The story of the ancient Greeks is considered as one the most important and difficult success stories in world history. Greece is made up of a small number of people, living in a poor country with barely enough resources to meet the demands of its growing population. It also had to contend with hundreds of uncooperative and fighting states. Yet, despite these seemingly impossible odds, Greece went on to create the most notable civilization.
The ancient Greeks manifested great creativity, adaptability and versatility. During the Bronze Age (c. 3000-1150 b.c.), most Greeks were poor and uneducated. Their methods were considered backward and they occupied lands which could not be cultivated. The Greeks, however, managed to develop a culture uniquely its own and a power base at Mycenae (c. 1600-1100 b.c. ).
Thanks to its wealthy and influential neighbors, the ancient Greeks were able to learn industrial skills. The early Greeks borrowed their skills and practices from their neighbors but eventually developed its own cultural identity. Pomeroy, et al states that “their limited natural resources forced the Greeks to look outward, and they were fortunate in being within easy reach of the Mediterranean shores of Asia, Africa, and Europe.”
The Athenian democracy often referred to as classical democracy was the democratic structure formed in the Greek city-state of Athens and its surrounding province Attica. Athens was among the first to establish democracy. Athenian democracy gained prominence in ancient times. As a matter of fact, most Greek cities patterned their democracy after Athens. Not one though was able to equal Athens’ power and economic success.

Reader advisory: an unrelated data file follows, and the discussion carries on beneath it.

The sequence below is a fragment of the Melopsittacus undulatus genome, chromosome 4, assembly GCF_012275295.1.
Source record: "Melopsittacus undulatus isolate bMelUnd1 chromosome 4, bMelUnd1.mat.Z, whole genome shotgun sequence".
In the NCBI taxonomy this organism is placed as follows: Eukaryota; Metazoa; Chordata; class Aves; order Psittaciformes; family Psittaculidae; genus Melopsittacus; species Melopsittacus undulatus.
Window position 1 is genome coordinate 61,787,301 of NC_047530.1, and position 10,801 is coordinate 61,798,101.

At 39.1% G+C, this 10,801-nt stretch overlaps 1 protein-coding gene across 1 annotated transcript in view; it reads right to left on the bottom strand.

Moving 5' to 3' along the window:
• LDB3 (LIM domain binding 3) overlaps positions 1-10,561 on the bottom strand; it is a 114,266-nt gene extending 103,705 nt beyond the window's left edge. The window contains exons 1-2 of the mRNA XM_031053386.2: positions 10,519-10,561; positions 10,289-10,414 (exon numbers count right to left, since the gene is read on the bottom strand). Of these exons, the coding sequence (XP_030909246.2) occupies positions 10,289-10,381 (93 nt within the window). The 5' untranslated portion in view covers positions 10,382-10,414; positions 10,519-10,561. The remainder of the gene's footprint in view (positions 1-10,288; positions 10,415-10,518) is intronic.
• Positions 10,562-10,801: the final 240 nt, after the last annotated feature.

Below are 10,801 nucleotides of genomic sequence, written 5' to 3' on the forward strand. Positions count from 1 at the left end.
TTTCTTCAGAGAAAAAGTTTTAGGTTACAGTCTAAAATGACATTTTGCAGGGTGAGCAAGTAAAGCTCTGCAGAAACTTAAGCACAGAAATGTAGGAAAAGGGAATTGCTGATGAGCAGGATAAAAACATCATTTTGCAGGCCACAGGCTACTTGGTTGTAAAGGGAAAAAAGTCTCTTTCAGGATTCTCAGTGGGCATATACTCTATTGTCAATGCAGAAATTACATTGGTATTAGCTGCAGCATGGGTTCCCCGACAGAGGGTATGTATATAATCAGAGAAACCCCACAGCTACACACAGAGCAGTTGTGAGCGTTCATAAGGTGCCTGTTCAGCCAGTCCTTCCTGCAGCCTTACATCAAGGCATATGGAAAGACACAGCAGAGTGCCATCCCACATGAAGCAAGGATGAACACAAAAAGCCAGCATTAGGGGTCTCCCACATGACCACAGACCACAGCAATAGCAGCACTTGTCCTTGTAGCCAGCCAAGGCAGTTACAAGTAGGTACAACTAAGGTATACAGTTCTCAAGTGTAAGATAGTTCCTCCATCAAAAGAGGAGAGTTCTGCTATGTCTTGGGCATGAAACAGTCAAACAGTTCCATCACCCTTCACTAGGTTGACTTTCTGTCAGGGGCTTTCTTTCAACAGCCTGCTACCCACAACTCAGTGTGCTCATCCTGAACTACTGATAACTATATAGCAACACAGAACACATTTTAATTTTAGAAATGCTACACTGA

Athens’ democracy was characterized by direct vote on legislation and executive bills. They did not elect representatives to vote for them. The people of Athens themselves would vote and determine the laws to pass. Even in the adjunct territory of Attica, all inhabitants enjoyed the same privileges as the people in Athens. The full participation of people from all economic classes that shape the legislature showed that democracy was truly at work in Athens.
Athens dominance was partially attributed to its acquisition of Attica which resulted from the synoecism or union under Theseus. It is unclear though how the unification came about since Eleusis was an independent city-state during the eight century BC.
The establishment of Athenian democracy was brought about by people from various periods participating towards the creation of the democratic system. Most notable among these Athenians and lawmakers were Solon (around 590 BC), Cleisthenes (508 BC), and Ephialtes (462 BC). Historians, however, found it hard to classify the democracy they established and represented.
Some would begin at Cleisthenes’ period because Solon’s version of democratic constitution was dissolved and replaced by Pisistratus’ dictatorship. Ephialtes on the other hand amended the Cleisthenes’ constitution. Pisistratid dictatorship ended when Hippias’ brother was assassinated by Harmodius and Aristogeiton.
The actual revolution though which toppled the dictatorship took place four years later. This heralded the return of Athenian democracy. During Pericles’ rule ( 461 BC to 429 BC), Athens enjoyed the greatest and longest-lasting democracy. During his time arts and literature flourished and Athens attained a reputation of unrivaled splendor.
When Pericles died, Athenian democracy was threatened twice by oligarchic revolution during the Peloponnesian War. Athenian democracy underwent changes until Eucleides re-established it in 403-402 BC. In 322 BC Macedonians subdued democratic rule. Later, Athenian systems were reinstated but it was unclear if they practiced real democracy again.